Anticipating heavy traffic on the government’s health care website, the Obama administration effectively extended Monday’s deadline for signing up for insurance by a day, giving Americans in 36 states more time to select a plan.
The grace period — which runs through today — was the latest in a series of pushed-back deadlines and delays that have marked the rollout of the health care law.
Julie Bataille, a spokeswoman for the federal agency in charge of the overhaul, said the grace period was being offered to accommodate people from different time zones and to deal with any technical problems that might result from a last-minute rush of applicants.
By Monday afternoon, the site had received a record 850,000 visits, five times the number logged by the same time last Monday, the administration said. Bataille said the system was handling the volume with error rates of less than 1 in 200 and response times of less than one second.
The Obama administration is hoping for a surge of year-end enrollments to show that the technical problems were merely a temporary setback. That would also go a long way toward easing concerns that insurance companies won’t be able to sign up enough young, healthy people to keep prices low for everyone.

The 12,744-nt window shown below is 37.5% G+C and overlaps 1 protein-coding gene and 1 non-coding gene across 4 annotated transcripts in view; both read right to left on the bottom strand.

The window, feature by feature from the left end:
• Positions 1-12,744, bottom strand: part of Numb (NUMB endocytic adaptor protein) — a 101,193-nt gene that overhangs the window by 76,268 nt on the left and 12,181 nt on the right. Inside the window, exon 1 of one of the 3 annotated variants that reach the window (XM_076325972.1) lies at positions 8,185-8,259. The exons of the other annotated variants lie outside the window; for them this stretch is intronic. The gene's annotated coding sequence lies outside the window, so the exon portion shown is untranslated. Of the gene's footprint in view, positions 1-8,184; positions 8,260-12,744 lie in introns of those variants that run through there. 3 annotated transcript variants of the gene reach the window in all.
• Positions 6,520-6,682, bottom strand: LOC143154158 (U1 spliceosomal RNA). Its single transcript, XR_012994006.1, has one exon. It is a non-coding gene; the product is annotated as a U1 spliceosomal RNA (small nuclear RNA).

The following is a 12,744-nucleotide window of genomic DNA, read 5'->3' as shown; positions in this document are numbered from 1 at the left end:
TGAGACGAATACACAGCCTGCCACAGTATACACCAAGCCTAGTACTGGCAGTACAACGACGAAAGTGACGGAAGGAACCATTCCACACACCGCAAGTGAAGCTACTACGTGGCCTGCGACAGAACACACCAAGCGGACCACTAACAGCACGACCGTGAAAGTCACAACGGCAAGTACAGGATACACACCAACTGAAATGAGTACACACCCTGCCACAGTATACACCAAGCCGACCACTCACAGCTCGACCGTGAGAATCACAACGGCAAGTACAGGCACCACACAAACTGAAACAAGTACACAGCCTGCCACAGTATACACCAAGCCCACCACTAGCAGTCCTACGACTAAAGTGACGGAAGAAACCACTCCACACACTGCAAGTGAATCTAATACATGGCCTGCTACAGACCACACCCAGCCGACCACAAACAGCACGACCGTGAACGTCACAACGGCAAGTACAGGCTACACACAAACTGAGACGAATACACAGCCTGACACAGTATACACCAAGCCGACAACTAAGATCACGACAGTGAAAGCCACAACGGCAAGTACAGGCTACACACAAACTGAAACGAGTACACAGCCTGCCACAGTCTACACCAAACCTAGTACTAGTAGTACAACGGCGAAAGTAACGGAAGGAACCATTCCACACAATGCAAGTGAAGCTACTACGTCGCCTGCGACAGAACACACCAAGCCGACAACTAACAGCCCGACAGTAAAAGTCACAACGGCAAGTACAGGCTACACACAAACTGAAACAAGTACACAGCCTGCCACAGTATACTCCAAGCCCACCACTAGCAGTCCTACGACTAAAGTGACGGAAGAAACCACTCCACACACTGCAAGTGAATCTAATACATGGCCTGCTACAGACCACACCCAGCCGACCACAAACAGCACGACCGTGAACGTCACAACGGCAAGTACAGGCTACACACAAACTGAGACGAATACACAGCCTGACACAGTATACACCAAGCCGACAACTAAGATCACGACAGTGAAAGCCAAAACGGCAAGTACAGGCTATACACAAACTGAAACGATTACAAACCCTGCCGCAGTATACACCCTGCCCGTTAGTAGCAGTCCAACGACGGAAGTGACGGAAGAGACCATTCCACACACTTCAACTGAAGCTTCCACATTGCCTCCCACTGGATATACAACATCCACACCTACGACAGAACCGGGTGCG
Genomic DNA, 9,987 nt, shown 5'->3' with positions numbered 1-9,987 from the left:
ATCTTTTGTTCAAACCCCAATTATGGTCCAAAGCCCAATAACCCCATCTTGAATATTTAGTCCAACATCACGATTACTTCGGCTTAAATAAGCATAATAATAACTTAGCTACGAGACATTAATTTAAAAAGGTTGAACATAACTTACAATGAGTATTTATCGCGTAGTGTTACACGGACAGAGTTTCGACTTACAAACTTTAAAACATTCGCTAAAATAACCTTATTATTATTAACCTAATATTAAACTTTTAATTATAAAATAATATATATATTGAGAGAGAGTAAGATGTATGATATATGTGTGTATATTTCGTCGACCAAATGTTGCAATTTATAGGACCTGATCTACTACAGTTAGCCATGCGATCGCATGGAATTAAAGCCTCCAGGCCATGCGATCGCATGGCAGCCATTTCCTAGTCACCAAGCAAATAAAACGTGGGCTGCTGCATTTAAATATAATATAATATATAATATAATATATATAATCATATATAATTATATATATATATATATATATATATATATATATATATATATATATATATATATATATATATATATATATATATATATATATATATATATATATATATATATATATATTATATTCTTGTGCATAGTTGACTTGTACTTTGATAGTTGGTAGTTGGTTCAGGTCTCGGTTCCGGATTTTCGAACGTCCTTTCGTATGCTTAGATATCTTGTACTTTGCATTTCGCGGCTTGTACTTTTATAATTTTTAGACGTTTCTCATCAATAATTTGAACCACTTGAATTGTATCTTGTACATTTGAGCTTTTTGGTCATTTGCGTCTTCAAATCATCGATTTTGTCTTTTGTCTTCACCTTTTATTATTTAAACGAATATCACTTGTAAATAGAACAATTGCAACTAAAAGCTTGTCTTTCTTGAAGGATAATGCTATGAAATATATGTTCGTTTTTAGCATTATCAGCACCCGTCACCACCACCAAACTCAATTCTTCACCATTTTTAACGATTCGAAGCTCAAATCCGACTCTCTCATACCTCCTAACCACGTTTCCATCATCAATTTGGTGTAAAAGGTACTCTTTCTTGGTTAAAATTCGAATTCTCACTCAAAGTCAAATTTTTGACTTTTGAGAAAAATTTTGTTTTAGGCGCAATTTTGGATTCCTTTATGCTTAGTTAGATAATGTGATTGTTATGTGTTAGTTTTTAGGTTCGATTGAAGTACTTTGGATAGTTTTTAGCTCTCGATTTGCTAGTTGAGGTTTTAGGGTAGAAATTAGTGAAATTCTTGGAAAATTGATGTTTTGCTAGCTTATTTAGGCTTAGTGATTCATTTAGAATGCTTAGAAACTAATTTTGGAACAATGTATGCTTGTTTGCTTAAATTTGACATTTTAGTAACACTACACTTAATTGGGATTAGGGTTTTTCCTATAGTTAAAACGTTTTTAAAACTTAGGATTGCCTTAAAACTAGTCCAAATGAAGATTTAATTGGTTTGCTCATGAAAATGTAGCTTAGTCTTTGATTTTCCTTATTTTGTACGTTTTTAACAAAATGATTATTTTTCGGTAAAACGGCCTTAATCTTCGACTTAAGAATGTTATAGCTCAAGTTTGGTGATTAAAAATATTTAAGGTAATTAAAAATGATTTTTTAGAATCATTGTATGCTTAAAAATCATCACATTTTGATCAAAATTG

But the grace period may have been a tacit acknowledgement that the website remains vulnerable to heavy traffic. What’s more, the delay offered critics of “Obamacare” another opportunity to argue that the law still isn’t working and that President Barack Obama keeps changing the rules.
In Ohio, Lt. Gov. Mary Taylor called the deadline extension “a clear sign Healthcare.gov continues to struggle.”
“Consumers are already confused and insurers are overwhelmed with the administration’s last-minute changes, yet there seems to be no end in sight,” Taylor, a Republican who heads Ohio’s insurance department, said.
The administration was careful not to characterize today as a new deadline or an extension, likening the move instead to the Election Day practice in which people who are in line when the polls close are still allowed to vote.
Monday had been the deadline for Americans in the 36 states served by the federal website to sign up if they wanted coverage upon the start of the new year. The remaining states operate their own online marketplaces, and some of them also have extended their deadlines slightly.
As the deadline drew new, more than 1 million people visited the website over the weekend, and a federal call center received more than 200,000 calls. �